The Spring edition of Screen Actor Magazine will include a series of stories caputuring the essence of the art from a performers perspective.


If you do not read books your attention span suffers and your ability to reason through complex problems decreases.

Boom Times for Young Workers

From the Wall Street Journal:
As companies adjust to operating with leaner staffs, many young professionals have been handed new responsibilities typically reserved for employees with more work experience under their belts. Millennial workers, typically in their 20s and early 30s, are being pressured to do more for different reasons. Many companies are reducing labor costs and younger workers with less experience are cheaper than more experienced workers... Some younger employees are faced with higher-level work after surviving a round of layoffs that affected higher ranking colleagues. Others are being asked to do more as companies rethink their business models in the recession. For some it's a boon to their careers, but for others, it can be a lesson in how not to get in over your head. How younger workers are both benefiting and burning out in the new job market, is the topic of a feature in Today's Wall Street Journal: click here.  Illustration from Wall Street Journal.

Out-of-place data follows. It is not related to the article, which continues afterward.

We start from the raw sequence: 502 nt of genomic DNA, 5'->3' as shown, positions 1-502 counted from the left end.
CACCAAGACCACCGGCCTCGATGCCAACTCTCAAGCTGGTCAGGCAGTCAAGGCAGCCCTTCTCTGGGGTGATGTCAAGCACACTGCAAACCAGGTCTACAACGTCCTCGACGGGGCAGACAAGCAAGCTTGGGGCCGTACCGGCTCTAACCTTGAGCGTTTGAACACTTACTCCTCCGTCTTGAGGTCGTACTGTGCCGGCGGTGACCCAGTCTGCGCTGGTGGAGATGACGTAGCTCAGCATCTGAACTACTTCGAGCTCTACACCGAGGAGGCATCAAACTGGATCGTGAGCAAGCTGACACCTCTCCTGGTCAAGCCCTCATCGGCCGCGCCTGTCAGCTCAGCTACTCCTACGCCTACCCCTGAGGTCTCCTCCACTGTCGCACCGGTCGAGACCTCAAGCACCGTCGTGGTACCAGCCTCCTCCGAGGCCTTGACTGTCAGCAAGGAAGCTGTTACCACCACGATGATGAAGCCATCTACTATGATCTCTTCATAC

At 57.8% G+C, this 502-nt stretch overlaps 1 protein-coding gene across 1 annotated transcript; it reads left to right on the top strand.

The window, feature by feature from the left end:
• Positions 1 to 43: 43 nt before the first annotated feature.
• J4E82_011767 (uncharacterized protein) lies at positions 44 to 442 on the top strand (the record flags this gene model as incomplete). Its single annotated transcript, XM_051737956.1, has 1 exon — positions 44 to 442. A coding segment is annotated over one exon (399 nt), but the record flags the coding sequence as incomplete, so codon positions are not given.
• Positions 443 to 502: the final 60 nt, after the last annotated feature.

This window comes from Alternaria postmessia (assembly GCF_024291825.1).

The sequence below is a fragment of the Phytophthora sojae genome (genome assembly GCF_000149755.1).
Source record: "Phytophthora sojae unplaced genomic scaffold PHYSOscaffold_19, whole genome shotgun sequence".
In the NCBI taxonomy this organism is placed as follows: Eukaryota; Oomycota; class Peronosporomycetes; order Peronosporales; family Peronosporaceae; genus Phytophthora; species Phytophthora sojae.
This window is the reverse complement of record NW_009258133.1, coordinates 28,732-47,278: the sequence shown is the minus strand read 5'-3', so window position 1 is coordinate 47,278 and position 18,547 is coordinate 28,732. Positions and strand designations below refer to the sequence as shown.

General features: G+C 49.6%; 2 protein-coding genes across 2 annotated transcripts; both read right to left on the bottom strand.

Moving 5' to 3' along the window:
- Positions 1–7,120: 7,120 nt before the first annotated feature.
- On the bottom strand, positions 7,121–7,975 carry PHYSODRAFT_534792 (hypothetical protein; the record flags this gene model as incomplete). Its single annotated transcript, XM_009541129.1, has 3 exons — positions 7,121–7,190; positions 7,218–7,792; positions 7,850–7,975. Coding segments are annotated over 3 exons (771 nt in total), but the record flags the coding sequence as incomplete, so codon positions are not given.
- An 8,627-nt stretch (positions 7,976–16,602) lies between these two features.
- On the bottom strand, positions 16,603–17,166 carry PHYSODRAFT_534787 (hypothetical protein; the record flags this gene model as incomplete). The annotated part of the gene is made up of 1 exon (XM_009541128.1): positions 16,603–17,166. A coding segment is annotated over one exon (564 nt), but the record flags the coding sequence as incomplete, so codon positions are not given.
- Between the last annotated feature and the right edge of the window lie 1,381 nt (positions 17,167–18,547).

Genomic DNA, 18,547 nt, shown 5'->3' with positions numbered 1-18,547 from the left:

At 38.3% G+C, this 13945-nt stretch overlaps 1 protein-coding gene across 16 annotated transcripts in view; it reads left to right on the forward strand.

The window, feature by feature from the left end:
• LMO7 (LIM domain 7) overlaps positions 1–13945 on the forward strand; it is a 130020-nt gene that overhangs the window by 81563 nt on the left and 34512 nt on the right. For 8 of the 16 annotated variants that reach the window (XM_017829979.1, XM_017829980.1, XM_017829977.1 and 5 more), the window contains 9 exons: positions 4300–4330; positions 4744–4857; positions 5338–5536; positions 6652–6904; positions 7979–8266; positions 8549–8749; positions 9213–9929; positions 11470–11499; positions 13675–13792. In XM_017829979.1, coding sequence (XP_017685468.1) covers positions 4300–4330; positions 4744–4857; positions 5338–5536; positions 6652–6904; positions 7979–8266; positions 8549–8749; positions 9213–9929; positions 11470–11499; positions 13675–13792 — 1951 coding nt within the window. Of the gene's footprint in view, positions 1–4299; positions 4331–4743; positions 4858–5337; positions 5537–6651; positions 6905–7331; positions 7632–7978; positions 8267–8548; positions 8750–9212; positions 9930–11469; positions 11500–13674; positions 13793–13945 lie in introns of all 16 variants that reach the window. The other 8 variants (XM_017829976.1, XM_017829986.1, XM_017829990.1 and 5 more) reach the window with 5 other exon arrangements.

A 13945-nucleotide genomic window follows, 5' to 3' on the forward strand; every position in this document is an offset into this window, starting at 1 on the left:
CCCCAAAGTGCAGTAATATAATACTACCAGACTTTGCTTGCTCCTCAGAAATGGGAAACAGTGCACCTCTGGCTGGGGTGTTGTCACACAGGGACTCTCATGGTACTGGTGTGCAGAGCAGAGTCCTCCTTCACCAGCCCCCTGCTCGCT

Who stands up for the real middle class in today's debates?


By James P. Hoffa, General President, International Brotherhood of Teamsters
Published in the Detroit News, April 14, 2010
Today, I am honored to inaugurate the “Labor Leaders on Labor” lecture series at Wayne State University.
Sometimes it’s a challenge for me to step outside of my role as a union leader and comment objectively about the significance of organized labor. After all, I was born into a Teamster family. I’ve been walking Teamster picket lines and attending union meetings my entire life.
One hard fact stands out though: America was the first country ever where a majority of its citizens joined the middle class. Labor unions created that middle class. Today, no country in the world has ever had a strong middle class without a strong labor movement.
And like all social movements, the labor movement was born fighting.
To end slavery, it took a war. For women’s suffrage, it took marching in the streets. For civil rights, it took civil disobedience.